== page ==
Day 3 at the Butcher Shop - and I got to cut some meat!
BUT first off, I should clarify something I said in my last blog. When I mentioned that I was "in the freezer" cutting down sausage - I was actually only in the "cooler." First thing that Bob said to me this morning was that he'd read my blog, and that I'd got it wrong. Then he made me go stand in the real freezer to really see what that felt like (yep. it's a lot colder.)
Back to the shop - I'm still trying to process all that I've learned in the last 3 days. I've helped link sausage, package sausage, jerky, steak, and ribs. And today I even got my own metal mesh glove and helped cut some lamb!
Today when I asked Laurie and Bob what the most important things about running a butcher shop were, they had these points to make:
- Quality. Make sure that each cut is fresh, tasty, and not mixed up with the meat of any other animal. Laurie told me that Bob has actually thrown out batches of meat he's not happy with. Quality also applies to your customer service and the ability to serve your customer what it is they want.
- Safety. There are a lot of sharp instruments used in a butcher shop, so be careful not to surprise anyone when they're working with knives or saws.
- Cleanliness. After an animal goes through a machine, or is taken off the table after packaging - everything is washed down and disinfected. Laurie must wash her hands a couple dozen times a day between working with the meat and dealing with customers.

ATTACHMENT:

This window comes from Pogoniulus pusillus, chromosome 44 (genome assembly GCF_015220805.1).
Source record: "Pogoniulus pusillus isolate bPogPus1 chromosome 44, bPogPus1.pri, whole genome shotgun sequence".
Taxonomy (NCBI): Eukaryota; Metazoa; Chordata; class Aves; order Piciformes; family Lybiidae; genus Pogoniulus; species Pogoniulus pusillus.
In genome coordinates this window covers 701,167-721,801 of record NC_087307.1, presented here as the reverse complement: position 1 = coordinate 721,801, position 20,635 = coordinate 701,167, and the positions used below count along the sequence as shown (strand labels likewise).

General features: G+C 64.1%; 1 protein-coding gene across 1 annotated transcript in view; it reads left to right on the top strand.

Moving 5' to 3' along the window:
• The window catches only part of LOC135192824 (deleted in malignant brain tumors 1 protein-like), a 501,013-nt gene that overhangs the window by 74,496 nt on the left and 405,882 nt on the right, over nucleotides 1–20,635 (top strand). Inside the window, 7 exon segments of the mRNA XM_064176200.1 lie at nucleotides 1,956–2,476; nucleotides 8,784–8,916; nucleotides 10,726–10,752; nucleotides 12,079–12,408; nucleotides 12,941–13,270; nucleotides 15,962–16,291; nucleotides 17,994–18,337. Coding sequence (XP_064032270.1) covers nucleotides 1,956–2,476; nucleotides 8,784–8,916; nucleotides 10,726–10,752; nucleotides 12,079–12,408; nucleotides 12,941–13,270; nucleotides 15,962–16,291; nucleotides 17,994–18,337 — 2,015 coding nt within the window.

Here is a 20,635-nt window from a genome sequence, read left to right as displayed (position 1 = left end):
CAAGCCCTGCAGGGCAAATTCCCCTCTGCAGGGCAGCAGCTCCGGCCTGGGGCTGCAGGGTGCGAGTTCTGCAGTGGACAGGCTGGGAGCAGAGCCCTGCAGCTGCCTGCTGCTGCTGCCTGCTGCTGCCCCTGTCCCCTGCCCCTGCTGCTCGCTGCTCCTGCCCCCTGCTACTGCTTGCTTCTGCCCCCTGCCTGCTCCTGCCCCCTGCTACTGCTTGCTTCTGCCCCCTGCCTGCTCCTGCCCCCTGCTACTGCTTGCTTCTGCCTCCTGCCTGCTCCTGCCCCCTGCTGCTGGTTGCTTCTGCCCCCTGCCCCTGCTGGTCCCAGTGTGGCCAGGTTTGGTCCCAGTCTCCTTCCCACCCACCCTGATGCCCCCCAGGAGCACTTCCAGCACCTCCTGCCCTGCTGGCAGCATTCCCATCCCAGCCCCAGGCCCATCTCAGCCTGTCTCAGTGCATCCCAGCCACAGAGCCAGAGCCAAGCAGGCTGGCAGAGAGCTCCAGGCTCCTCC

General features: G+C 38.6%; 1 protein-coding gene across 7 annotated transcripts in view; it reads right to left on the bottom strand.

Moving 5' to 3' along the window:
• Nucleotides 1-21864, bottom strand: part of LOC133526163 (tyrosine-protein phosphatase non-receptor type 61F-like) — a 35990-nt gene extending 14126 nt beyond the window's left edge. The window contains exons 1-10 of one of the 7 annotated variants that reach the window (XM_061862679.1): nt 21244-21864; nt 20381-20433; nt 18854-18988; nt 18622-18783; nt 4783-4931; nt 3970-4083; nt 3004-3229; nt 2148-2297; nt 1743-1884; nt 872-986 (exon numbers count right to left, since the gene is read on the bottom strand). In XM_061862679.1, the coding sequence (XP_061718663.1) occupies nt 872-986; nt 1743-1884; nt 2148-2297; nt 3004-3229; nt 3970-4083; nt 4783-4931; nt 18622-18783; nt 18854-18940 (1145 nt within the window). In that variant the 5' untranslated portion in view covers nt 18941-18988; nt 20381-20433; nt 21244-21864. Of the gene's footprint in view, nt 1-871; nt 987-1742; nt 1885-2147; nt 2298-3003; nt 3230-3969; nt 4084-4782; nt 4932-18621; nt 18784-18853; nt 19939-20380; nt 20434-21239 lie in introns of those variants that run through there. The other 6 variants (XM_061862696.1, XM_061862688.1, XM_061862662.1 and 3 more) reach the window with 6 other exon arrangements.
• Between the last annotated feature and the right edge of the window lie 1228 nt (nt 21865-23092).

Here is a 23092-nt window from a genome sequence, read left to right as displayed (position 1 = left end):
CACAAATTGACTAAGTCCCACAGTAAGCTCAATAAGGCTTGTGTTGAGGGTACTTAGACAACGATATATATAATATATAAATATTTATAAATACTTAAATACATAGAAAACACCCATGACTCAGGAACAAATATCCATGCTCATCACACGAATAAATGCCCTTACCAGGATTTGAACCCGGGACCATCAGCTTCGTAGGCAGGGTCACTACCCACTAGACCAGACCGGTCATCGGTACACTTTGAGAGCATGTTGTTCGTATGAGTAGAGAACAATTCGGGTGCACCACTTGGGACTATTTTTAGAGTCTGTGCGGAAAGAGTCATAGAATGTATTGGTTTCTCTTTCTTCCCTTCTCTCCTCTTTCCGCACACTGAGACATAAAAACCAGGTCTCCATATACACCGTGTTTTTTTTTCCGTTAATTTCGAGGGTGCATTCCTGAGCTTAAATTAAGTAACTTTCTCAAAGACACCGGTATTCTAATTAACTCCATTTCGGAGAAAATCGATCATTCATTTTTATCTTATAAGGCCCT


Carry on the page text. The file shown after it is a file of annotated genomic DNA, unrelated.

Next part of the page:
- Pride. Be good at what you do, and take responsibility for your business. Learn what works and what doesn't, and be confident in your product. The Butcher shop has nothing to hide - they know their meat is good, and day after day they prove it!
- Employees. A business is only as good as the people who work there. Bob and Laurie provide most of the training for the shop, and trust their workers to do a good job. You can see the friendship and camaraderie on a daily basis - good natured joking, laughing, and trust.
VIDEO - Watch as one of the meat cutters shows me how he's going to cut up the 'Rib' section of a cow: Cutting up the Ribs
Tomorrow I head out to pick up some bison at another slaughter house, and am getting a chance to tour the facility as well. This may be an eye-opening experience, as I may see some slaughters actually take place...
Keep in mind that this is all about learning where my food comes from - something that every good farm girl should know!
Just a little question for you: Why is it important to know where our food comes from, and how often do YOU think about that?